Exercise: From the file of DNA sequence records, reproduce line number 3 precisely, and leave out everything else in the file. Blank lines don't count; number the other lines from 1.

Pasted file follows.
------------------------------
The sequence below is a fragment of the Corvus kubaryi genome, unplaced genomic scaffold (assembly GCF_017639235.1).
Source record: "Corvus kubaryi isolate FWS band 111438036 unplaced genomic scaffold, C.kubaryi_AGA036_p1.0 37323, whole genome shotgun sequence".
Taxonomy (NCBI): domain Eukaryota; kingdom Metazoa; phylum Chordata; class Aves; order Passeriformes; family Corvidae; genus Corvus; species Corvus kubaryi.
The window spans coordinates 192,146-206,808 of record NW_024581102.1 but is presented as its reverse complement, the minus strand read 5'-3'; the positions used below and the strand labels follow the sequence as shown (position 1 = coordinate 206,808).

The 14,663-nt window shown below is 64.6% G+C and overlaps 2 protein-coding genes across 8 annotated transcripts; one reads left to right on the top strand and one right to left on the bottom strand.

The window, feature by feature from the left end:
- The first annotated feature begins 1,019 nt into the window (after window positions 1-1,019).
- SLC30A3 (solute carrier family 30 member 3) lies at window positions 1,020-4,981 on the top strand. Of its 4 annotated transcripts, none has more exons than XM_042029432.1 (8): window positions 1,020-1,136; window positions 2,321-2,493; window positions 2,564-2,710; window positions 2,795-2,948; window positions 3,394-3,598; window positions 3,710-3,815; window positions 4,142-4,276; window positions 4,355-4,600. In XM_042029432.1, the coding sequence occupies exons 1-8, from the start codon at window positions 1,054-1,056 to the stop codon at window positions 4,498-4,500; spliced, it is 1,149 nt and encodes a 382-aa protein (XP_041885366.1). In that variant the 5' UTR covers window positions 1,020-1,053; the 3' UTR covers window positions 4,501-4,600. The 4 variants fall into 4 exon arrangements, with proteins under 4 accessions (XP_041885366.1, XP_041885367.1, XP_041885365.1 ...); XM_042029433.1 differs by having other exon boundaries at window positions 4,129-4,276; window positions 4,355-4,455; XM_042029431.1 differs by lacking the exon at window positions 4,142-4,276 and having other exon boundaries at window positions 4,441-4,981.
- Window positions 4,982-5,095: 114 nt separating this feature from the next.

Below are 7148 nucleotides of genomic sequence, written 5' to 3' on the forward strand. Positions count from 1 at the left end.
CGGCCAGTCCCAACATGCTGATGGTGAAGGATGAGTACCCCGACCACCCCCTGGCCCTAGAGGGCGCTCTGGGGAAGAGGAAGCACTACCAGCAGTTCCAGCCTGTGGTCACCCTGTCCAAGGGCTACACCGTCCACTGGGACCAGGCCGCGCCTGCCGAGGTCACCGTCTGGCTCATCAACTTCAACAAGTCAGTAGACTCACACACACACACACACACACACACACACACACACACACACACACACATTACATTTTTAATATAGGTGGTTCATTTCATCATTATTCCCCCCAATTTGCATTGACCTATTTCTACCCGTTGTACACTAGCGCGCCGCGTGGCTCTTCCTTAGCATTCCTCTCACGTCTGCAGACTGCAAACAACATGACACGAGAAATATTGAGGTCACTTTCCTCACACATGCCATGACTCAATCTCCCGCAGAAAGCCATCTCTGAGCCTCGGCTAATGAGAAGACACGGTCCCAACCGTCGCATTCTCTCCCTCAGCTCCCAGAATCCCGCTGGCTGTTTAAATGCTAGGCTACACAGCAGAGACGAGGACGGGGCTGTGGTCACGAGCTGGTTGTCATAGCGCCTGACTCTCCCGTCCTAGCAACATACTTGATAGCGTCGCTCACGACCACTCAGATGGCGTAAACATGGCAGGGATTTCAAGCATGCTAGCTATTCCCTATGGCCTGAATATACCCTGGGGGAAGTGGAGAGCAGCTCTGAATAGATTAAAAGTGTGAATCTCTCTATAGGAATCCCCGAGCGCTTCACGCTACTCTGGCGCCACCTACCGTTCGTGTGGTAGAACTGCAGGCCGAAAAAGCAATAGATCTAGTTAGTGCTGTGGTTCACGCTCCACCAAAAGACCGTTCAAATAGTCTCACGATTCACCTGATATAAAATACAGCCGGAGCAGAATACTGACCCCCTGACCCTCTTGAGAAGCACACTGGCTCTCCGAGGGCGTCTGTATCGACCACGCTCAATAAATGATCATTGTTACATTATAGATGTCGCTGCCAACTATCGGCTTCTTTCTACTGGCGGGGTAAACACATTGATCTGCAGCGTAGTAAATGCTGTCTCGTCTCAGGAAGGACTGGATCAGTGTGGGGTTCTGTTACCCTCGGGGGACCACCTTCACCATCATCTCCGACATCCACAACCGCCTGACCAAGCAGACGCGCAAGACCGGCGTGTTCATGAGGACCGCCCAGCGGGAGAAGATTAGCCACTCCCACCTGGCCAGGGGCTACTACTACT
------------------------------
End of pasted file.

Taxonomy (NCBI): domain Eukaryota; kingdom Metazoa; phylum Chordata; class Aves; order Passeriformes; family Corvidae; genus Corvus; species Corvus kubaryi.